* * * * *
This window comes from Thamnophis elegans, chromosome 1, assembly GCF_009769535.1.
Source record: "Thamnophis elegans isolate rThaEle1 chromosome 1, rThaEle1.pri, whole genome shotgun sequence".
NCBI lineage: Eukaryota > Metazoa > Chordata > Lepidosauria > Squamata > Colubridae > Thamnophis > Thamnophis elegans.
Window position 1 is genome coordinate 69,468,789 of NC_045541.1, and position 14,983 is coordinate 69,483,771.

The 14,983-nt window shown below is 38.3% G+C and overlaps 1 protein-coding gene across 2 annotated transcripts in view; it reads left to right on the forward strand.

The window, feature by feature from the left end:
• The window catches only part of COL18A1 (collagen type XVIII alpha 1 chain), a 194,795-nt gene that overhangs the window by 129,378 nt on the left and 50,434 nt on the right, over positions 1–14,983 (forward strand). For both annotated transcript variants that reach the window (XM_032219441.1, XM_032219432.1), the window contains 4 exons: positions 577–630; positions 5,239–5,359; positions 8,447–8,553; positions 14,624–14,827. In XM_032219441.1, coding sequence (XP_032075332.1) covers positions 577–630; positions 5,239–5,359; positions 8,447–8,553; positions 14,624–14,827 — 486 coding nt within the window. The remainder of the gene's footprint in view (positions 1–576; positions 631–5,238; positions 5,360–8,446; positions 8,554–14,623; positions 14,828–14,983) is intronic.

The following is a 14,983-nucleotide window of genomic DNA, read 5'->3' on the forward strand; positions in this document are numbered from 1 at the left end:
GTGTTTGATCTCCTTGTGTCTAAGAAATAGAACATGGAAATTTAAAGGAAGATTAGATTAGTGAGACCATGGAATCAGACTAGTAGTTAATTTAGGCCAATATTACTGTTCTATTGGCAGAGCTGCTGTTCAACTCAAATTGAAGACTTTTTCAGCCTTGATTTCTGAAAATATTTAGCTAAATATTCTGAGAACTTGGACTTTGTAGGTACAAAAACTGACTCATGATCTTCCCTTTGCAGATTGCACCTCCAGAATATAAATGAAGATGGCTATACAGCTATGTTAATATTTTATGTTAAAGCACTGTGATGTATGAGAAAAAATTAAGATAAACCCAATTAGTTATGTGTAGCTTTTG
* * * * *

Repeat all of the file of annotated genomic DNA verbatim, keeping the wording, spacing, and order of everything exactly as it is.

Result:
This window comes from Thamnophis elegans, chromosome 1, assembly GCF_009769535.1.
Source record: "Thamnophis elegans isolate rThaEle1 chromosome 1, rThaEle1.pri, whole genome shotgun sequence".
NCBI lineage: Eukaryota > Metazoa > Chordata > Lepidosauria > Squamata > Colubridae > Thamnophis > Thamnophis elegans.
Window position 1 is genome coordinate 69,468,789 of NC_045541.1, and position 14,983 is coordinate 69,483,771.

The 14,983-nt window shown below is 38.3% G+C and overlaps 1 protein-coding gene across 2 annotated transcripts in view; it reads left to right on the forward strand.

The window, feature by feature from the left end:
• The window catches only part of COL18A1 (collagen type XVIII alpha 1 chain), a 194,795-nt gene that overhangs the window by 129,378 nt on the left and 50,434 nt on the right, over positions 1–14,983 (forward strand). For both annotated transcript variants that reach the window (XM_032219441.1, XM_032219432.1), the window contains 4 exons: positions 577–630; positions 5,239–5,359; positions 8,447–8,553; positions 14,624–14,827. In XM_032219441.1, coding sequence (XP_032075332.1) covers positions 577–630; positions 5,239–5,359; positions 8,447–8,553; positions 14,624–14,827 — 486 coding nt within the window. The remainder of the gene's footprint in view (positions 1–576; positions 631–5,238; positions 5,360–8,446; positions 8,554–14,623; positions 14,828–14,983) is intronic.

The following is a 14,983-nucleotide window of genomic DNA, read 5'->3' on the forward strand; positions in this document are numbered from 1 at the left end:
GTGTTTGATCTCCTTGTGTCTAAGAAATAGAACATGGAAATTTAAAGGAAGATTAGATTAGTGAGACCATGGAATCAGACTAGTAGTTAATTTAGGCCAATATTACTGTTCTATTGGCAGAGCTGCTGTTCAACTCAAATTGAAGACTTTTTCAGCCTTGATTTCTGAAAATATTTAGCTAAATATTCTGAGAACTTGGACTTTGTAGGTACAAAAACTGACTCATGATCTTCCCTTTGCAGATTGCACCTCCAGAATATAAATGAAGATGGCTATACAGCTATGTTAATATTTTATGTTAAAGCACTGTGATGTATGAGAAAAAATTAAGATAAACCCAATTAGTTATGTGTAGCTTTTG